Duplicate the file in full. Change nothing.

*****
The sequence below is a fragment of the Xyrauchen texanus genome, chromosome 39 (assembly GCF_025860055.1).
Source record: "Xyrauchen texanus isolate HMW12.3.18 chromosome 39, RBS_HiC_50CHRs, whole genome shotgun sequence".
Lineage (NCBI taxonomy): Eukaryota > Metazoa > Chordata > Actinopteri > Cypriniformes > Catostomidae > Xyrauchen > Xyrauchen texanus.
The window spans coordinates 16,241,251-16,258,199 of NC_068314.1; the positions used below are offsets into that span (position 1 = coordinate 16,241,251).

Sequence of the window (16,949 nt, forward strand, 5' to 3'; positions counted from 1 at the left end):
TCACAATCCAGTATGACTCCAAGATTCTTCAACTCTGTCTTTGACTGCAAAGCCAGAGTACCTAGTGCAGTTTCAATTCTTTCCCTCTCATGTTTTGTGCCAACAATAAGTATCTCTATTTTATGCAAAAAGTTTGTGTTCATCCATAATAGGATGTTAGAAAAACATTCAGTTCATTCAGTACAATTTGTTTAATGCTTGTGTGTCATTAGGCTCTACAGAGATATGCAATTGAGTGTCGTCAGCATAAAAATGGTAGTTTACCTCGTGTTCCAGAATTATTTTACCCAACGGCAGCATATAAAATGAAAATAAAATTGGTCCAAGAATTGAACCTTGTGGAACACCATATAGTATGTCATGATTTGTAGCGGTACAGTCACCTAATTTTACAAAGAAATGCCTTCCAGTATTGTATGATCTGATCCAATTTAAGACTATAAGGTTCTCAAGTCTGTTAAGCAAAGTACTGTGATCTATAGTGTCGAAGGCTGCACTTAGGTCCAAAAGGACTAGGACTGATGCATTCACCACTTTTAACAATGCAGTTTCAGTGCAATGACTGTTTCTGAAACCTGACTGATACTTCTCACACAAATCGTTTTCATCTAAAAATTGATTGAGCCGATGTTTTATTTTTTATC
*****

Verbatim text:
The sequence below is a fragment of the Xyrauchen texanus genome, chromosome 39 (assembly GCF_025860055.1).
Source record: "Xyrauchen texanus isolate HMW12.3.18 chromosome 39, RBS_HiC_50CHRs, whole genome shotgun sequence".
Lineage (NCBI taxonomy): Eukaryota > Metazoa > Chordata > Actinopteri > Cypriniformes > Catostomidae > Xyrauchen > Xyrauchen texanus.
The window spans coordinates 16,241,251-16,258,199 of NC_068314.1; the positions used below are offsets into that span (position 1 = coordinate 16,241,251).

Sequence of the window (16,949 nt, forward strand, 5' to 3'; positions counted from 1 at the left end):
TCACAATCCAGTATGACTCCAAGATTCTTCAACTCTGTCTTTGACTGCAAAGCCAGAGTACCTAGTGCAGTTTCAATTCTTTCCCTCTCATGTTTTGTGCCAACAATAAGTATCTCTATTTTATGCAAAAAGTTTGTGTTCATCCATAATAGGATGTTAGAAAAACATTCAGTTCATTCAGTACAATTTGTTTAATGCTTGTGTGTCATTAGGCTCTACAGAGATATGCAATTGAGTGTCGTCAGCATAAAAATGGTAGTTTACCTCGTGTTCCAGAATTATTTTACCCAACGGCAGCATATAAAATGAAAATAAAATTGGTCCAAGAATTGAACCTTGTGGAACACCATATAGTATGTCATGATTTGTAGCGGTACAGTCACCTAATTTTACAAAGAAATGCCTTCCAGTATTGTATGATCTGATCCAATTTAAGACTATAAGGTTCTCAAGTCTGTTAAGCAAAGTACTGTGATCTATAGTGTCGAAGGCTGCACTTAGGTCCAAAAGGACTAGGACTGATGCATTCACCACTTTTAACAATGCAGTTTCAGTGCAATGACTGTTTCTGAAACCTGACTGATACTTCTCACACAAATCGTTTTCATCTAAAAATTGATTGAGCCGATGTTTTATTTTTTATC